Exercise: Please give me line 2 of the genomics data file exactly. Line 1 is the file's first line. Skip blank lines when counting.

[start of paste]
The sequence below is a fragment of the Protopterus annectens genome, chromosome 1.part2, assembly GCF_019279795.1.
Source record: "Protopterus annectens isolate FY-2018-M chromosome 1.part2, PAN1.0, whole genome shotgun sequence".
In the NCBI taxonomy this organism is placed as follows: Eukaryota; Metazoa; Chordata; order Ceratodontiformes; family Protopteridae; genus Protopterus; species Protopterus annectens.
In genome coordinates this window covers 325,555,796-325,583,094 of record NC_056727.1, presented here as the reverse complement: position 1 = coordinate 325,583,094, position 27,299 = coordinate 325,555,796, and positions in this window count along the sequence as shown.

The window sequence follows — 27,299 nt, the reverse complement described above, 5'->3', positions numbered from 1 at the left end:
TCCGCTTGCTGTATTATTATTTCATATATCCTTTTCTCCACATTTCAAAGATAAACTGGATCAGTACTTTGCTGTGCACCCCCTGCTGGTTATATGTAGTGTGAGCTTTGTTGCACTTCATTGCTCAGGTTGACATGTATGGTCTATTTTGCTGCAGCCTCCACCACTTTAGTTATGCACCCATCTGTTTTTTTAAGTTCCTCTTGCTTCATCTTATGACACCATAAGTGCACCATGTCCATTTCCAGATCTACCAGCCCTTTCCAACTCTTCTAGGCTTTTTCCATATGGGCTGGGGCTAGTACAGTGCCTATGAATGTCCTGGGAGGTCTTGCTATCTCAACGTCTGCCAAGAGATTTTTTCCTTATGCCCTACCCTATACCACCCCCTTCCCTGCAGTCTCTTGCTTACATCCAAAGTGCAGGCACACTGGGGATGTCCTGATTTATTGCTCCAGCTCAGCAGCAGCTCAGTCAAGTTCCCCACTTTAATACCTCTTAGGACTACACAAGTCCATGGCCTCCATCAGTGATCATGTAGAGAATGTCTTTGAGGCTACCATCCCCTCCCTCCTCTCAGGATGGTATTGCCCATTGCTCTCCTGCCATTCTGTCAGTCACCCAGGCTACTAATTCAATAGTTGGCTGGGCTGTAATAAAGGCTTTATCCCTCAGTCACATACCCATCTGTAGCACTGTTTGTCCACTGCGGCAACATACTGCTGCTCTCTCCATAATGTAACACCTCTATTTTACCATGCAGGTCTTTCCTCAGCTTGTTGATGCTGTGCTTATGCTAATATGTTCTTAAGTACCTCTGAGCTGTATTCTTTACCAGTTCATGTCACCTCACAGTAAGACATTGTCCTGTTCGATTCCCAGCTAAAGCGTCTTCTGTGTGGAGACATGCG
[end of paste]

Source record: "Protopterus annectens isolate FY-2018-M chromosome 1.part2, PAN1.0, whole genome shotgun sequence".